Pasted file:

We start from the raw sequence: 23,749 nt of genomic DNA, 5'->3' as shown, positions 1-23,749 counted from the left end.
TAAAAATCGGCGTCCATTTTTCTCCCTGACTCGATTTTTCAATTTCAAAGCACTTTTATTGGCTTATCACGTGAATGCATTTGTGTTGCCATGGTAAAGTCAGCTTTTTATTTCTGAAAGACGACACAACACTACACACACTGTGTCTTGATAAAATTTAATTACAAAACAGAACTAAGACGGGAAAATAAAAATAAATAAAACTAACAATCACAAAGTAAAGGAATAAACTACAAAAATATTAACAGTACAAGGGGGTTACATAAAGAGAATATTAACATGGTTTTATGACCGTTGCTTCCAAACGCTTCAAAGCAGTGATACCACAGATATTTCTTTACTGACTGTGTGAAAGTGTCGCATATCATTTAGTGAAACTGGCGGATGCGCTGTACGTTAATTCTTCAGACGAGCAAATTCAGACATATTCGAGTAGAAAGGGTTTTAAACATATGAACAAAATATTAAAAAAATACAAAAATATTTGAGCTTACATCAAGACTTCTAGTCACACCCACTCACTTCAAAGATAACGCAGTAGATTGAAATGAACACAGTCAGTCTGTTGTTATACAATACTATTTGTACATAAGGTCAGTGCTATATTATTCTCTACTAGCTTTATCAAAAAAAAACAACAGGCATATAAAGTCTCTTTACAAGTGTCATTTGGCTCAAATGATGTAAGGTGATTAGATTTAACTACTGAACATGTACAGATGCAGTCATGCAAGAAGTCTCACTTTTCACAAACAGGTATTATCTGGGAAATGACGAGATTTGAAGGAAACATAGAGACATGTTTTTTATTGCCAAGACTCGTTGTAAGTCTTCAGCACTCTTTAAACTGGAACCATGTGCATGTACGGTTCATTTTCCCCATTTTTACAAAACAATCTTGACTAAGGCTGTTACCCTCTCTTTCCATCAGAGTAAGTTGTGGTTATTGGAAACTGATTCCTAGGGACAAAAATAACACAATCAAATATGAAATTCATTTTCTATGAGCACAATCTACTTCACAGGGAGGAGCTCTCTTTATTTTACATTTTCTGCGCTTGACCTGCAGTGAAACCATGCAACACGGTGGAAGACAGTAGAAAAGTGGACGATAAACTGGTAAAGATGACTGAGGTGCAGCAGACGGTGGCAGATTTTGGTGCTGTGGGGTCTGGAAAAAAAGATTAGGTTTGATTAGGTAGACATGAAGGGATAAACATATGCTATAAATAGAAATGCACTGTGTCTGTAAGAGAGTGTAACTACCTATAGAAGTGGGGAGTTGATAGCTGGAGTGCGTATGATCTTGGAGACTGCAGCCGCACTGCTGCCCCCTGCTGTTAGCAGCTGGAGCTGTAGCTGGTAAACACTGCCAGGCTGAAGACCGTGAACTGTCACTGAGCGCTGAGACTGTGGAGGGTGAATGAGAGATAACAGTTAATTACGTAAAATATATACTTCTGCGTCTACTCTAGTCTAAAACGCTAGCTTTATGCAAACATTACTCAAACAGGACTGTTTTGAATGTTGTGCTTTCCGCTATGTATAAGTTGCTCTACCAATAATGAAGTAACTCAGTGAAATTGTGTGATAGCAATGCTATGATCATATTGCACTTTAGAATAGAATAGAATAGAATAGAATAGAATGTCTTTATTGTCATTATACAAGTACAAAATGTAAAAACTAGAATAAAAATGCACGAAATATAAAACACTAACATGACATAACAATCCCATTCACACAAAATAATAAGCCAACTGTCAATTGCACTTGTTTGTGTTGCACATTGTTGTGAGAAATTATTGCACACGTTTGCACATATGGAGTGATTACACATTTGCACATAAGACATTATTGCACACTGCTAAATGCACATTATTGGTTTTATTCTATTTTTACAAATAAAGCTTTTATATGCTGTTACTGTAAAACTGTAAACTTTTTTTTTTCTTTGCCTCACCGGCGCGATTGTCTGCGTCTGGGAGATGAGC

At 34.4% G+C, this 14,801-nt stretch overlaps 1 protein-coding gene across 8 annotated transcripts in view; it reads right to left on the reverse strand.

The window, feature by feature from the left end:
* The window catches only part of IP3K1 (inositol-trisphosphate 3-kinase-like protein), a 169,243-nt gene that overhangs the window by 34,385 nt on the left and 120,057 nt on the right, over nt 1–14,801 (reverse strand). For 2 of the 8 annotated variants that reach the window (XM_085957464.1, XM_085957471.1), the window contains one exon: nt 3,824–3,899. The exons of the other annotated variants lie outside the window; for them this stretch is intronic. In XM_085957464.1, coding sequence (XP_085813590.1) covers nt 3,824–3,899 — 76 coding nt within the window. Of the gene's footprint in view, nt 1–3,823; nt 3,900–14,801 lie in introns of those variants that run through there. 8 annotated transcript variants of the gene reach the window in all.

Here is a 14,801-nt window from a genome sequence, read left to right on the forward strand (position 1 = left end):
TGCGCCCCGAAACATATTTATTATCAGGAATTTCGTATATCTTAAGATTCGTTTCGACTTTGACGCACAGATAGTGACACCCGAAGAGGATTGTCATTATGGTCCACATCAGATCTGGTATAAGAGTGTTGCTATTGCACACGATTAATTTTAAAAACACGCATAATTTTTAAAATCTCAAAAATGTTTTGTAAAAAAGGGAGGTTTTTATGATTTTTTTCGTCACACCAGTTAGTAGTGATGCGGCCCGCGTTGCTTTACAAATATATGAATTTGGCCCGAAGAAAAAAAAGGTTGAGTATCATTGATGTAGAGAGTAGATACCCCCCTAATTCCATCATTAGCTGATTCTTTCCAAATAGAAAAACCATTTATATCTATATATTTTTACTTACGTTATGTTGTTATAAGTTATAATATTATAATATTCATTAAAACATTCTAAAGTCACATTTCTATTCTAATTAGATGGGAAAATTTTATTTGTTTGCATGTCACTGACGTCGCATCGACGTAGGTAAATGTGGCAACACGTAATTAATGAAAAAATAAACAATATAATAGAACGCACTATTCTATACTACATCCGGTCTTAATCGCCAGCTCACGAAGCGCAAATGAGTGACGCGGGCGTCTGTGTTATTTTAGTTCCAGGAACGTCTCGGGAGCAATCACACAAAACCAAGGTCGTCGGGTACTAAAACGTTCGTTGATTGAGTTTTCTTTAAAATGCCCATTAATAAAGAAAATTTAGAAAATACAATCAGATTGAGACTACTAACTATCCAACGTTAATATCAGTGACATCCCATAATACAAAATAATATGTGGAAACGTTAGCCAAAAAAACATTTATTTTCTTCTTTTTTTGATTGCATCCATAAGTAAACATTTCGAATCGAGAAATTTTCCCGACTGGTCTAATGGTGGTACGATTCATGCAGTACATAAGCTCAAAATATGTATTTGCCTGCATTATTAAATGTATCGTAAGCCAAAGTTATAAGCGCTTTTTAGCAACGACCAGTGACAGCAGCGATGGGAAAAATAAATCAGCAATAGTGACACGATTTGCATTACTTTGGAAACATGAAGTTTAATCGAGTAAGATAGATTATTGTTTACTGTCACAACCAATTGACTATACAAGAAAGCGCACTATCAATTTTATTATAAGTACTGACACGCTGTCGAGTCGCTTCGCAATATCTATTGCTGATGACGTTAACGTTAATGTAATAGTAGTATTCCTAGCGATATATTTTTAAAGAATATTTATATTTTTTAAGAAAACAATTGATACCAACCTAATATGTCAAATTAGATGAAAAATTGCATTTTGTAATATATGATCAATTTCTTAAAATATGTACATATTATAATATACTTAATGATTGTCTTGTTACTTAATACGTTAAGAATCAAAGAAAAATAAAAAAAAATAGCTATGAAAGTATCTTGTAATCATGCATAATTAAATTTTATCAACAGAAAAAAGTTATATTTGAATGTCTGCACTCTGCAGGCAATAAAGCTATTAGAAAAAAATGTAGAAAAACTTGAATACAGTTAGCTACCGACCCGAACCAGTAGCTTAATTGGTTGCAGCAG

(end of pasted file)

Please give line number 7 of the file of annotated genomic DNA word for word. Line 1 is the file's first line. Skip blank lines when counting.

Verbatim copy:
TGCGCCCCGAAACATATTTATTATCAGGAATTTCGTATATCTTAAGATTCGTTTCGACTTTGACGCACAGATAGTGACACCCGAAGAGGATTGTCATTATGGTCCACATCAGATCTGGTATAAGAGTGTTGCTATTGCACACGATTAATTTTAAAAACACGCATAATTTTTAAAATCTCAAAAATGTTTTGTAAAAAAGGGAGGTTTTTATGATTTTTTTCGTCACACCAGTTAGTAGTGATGCGGCCCGCGTTGCTTTACAAATATATGAATTTGGCCCGAAGAAAAAAAAGGTTGAGTATCATTGATGTAGAGAGTAGATACCCCCCTAATTCCATCATTAGCTGATTCTTTCCAAATAGAAAAACCATTTATATCTATATATTTTTACTTACGTTATGTTGTTATAAGTTATAATATTATAATATTCATTAAAACATTCTAAAGTCACATTTCTATTCTAATTAGATGGGAAAATTTTATTTGTTTGCATGTCACTGACGTCGCATCGACGTAGGTAAATGTGGCAACACGTAATTAATGAAAAAATAAACAATATAATAGAACGCACTATTCTATACTACATCCGGTCTTAATCGCCAGCTCACGAAGCGCAAATGAGTGACGCGGGCGTCTGTGTTATTTTAGTTCCAGGAACGTCTCGGGAGCAATCACACAAAACCAAGGTCGTCGGGTACTAAAACGTTCGTTGATTGAGTTTTCTTTAAAATGCCCATTAATAAAGAAAATTTAGAAAATACAATCAGATTGAGACTACTAACTATCCAACGTTAATATCAGTGACATCCCATAATACAAAATAATATGTGGAAACGTTAGCCAAAAAAACATTTATTTTCTTCTTTTTTTGATTGCATCCATAAGTAAACATTTCGAATCGAGAAATTTTCCCGACTGGTCTAATGGTGGTACGATTCATGCAGTACATAAGCTCAAAATATGTATTTGCCTGCATTATTAAATGTATCGTAAGCCAAAGTTATAAGCGCTTTTTAGCAACGACCAGTGACAGCAGCGATGGGAAAAATAAATCAGCAATAGTGACACGATTTGCATTACTTTGGAAACATGAAGTTTAATCGAGTAAGATAGATTATTGTTTACTGTCACAACCAATTGACTATACAAGAAAGCGCACTATCAATTTTATTATAAGTACTGACACGCTGTCGAGTCGCTTCGCAATATCTATTGCTGATGACGTTAACGTTAATGTAATAGTAGTATTCCTAGCGATATATTTTTAAAGAATATTTATATTTTTTAAGAAAACAATTGATACCAACCTAATATGTCAAATTAGATGAAAAATTGCATTTTGTAATATATGATCAATTTCTTAAAATATGTACATATTATAATATACTTAATGATTGTCTTGTTACTTAATACGTTAAGAATCAAAGAAAAATAAAAAAAAATAGCTATGAAAGTATCTTGTAATCATGCATAATTAAATTTTATCAACAGAAAAAAGTTATATTTGAATGTCTGCACTCTGCAGGCAATAAAGCTATTAGAAAAAAATGTAGAAAAACTTGAATACAGTTAGCTACCGACCCGAACCAGTAGCTTAATTGGTTGCAGCAG